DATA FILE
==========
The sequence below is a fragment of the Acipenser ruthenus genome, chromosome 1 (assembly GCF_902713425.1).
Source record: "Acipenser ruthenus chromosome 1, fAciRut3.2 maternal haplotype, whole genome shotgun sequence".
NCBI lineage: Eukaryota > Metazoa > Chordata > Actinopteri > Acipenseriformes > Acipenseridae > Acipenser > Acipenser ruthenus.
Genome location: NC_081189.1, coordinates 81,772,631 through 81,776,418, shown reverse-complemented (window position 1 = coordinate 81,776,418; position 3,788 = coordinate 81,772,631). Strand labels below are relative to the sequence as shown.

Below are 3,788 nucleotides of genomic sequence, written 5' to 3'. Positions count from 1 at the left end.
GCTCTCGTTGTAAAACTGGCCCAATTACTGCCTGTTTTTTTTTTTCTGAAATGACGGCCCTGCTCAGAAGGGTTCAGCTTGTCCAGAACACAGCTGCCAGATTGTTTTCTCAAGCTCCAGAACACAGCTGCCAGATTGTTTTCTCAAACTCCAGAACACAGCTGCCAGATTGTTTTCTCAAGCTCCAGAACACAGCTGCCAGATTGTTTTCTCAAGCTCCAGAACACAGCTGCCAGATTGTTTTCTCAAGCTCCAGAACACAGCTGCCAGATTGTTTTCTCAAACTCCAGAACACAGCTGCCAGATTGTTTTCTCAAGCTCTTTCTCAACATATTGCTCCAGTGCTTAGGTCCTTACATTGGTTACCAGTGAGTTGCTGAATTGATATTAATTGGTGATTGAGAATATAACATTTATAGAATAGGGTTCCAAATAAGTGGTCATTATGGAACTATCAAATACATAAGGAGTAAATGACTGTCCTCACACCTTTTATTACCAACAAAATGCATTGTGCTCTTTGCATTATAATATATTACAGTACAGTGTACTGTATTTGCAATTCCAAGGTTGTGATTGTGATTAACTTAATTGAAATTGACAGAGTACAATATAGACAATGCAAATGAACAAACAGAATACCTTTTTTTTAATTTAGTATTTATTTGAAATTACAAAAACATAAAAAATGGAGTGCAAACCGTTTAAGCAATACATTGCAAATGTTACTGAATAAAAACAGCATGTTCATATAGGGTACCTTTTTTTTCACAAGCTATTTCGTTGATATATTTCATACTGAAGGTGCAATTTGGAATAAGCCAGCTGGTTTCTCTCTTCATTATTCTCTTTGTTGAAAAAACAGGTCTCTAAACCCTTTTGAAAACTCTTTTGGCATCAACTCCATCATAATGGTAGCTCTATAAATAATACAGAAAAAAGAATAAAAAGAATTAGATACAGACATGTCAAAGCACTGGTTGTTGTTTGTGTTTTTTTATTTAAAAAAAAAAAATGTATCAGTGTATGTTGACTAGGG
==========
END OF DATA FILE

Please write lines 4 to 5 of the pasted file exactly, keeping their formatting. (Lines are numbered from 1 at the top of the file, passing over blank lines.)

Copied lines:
Genome location: NC_081189.1, coordinates 81,772,631 through 81,776,418, shown reverse-complemented (window position 1 = coordinate 81,776,418; position 3,788 = coordinate 81,772,631). Strand labels below are relative to the sequence as shown.

Below are 3,788 nucleotides of genomic sequence, written 5' to 3'. Positions count from 1 at the left end.